A keto diet is well known for being a low carb diet, where the body produces ketones in the liver to be used as energy. It’s referred to as many different names – ketogenic diet, low carb diet, low carb high fat (LCHF)
How does it work?
On a ketogenic diet, your entire body switches its fuel supply to run almost entirely on fat. Insulin levels become very low, and fat burning increases dramatically. And hence, the body starts burning off the fat stores.
- Weight loss
Weight loss is one of the major benefits of the keto diet. The ketogenic diet essentially uses your body fat as an energy source, hence results in weight loss. On keto, your insulin levels drop greatly, which turns your body into a fat-burning machine.
- Insulin resistance
Insulin resistance can lead to type II diabetes if left unmanaged. An abundant amount of research shows that a low carb, the ketogenic diet can help people lower their insulin levels to healthy ranges.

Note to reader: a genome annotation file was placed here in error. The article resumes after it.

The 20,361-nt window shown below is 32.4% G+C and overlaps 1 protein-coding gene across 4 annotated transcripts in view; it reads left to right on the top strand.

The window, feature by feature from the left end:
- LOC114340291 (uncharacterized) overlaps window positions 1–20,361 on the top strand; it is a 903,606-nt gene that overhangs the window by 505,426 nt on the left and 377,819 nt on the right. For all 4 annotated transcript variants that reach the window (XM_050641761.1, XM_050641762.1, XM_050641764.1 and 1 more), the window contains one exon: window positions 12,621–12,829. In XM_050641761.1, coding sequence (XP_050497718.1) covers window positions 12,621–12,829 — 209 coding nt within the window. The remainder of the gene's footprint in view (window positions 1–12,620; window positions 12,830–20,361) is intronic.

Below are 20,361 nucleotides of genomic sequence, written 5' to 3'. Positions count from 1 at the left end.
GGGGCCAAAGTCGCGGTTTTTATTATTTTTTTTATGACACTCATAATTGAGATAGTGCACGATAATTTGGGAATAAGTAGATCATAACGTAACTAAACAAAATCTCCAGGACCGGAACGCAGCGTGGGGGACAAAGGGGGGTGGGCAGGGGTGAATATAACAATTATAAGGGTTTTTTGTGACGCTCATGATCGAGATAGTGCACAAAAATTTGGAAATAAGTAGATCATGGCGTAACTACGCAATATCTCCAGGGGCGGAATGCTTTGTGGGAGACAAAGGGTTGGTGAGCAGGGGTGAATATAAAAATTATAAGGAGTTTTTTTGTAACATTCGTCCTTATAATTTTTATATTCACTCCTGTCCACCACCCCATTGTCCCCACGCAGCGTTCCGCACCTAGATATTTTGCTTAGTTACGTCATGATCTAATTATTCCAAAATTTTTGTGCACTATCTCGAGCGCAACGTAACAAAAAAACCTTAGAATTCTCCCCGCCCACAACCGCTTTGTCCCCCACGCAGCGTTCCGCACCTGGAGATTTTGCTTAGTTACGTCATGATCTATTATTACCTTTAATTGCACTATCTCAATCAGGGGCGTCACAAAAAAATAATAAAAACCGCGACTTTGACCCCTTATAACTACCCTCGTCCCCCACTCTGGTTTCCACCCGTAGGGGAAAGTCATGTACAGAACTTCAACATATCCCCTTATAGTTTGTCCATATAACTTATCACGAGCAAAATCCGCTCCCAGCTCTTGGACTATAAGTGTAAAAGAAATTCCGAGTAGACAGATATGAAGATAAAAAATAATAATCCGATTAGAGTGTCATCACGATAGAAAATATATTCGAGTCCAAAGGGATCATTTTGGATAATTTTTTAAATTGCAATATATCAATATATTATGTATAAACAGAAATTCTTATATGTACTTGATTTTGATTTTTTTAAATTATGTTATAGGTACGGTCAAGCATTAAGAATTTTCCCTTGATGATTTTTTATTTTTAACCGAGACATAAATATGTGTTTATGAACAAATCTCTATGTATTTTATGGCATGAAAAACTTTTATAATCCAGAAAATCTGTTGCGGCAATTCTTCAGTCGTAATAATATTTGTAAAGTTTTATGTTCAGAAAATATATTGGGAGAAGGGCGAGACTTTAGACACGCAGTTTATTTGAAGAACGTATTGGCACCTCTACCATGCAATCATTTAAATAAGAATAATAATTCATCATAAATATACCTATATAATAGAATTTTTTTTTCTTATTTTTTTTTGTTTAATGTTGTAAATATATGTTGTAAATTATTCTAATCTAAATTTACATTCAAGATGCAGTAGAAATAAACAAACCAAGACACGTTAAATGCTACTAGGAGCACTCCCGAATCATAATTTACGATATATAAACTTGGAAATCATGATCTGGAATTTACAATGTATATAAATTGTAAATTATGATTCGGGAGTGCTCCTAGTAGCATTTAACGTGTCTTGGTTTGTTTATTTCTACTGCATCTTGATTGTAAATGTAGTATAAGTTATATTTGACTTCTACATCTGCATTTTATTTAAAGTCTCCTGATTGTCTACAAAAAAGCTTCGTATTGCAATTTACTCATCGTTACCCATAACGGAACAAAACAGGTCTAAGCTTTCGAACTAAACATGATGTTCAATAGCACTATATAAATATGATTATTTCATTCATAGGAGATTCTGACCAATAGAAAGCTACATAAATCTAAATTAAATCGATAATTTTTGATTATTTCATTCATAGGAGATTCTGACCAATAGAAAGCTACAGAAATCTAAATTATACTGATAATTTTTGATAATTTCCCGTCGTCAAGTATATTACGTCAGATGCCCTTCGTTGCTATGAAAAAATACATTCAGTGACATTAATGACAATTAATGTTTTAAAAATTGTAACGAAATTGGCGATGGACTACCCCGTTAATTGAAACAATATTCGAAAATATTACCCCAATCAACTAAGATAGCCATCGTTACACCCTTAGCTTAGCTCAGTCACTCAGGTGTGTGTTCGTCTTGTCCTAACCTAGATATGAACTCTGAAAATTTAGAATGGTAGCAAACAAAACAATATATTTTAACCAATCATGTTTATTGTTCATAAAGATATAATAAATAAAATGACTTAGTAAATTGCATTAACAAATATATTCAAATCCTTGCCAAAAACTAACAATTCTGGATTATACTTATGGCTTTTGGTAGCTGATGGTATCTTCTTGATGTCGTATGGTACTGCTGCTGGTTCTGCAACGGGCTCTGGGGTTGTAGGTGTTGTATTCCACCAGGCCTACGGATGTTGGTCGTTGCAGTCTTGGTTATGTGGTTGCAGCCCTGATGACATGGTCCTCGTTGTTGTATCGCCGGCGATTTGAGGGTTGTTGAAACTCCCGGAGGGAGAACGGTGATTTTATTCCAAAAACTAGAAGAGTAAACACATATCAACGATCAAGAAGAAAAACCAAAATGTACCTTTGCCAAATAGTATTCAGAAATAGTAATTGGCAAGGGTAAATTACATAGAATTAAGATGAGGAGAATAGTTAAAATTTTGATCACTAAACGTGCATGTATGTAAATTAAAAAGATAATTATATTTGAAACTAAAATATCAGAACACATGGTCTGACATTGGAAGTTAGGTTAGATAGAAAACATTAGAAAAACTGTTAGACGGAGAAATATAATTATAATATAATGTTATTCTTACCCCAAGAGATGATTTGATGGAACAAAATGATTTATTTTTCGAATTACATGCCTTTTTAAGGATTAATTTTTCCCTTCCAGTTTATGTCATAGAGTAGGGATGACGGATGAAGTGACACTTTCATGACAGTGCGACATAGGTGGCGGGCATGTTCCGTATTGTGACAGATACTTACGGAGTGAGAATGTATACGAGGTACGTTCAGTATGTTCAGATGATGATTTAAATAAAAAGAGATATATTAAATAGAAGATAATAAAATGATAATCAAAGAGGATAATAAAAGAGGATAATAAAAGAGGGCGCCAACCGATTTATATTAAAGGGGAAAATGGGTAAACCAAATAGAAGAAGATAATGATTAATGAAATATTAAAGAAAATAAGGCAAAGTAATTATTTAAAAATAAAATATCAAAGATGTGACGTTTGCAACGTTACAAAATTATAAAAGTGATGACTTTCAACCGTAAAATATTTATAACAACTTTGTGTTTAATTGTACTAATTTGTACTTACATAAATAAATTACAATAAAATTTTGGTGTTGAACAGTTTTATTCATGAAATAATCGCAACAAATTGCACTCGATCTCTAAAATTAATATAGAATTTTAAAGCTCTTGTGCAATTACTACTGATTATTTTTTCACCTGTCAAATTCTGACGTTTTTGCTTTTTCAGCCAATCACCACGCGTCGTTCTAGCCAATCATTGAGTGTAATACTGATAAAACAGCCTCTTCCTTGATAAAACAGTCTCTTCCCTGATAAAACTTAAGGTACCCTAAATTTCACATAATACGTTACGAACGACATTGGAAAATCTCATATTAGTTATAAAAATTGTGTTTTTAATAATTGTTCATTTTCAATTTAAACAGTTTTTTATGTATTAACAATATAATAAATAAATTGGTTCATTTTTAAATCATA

- Control blood sugar
Keto diet naturally lowers blood sugar levels due to the type of foods you eat. It is a more effective way to manage and prevent diabetes compared to low-calorie diets.
What to eat and what to avoid?
Do Not Eat
- Grains – Wheat, corn, rice, cereal, etc.
- Sugar – honey, jaggery, maple syrup, etc.
- Fruit – apples, bananas, oranges, etc.
- Tubers – potato, yams, etc.
- Meats – fish, beef, lamb, poultry, eggs, etc.
- Leafy Greens – Spinach, kale, etc.
- Above ground vegetables – broccoli, cauliflower, etc.
- High Fat Dairy – cheese, high fat cream, butter, etc.
- Nuts and seeds – walnuts, sunflower seeds, etc.
- Avocado and berries – raspberries, blackberries, and other low glycemic impact berries
- Other fats – coconut oil, high-fat salad dressing, saturated fats, etc.
Who should not do a keto diet?
A keto diet is normally very safe, but three groups often require special consideration:
- Do you take medication for diabetes, e.g., insulin?
- Do you take medication for high blood pressure?
- Do you breastfeed?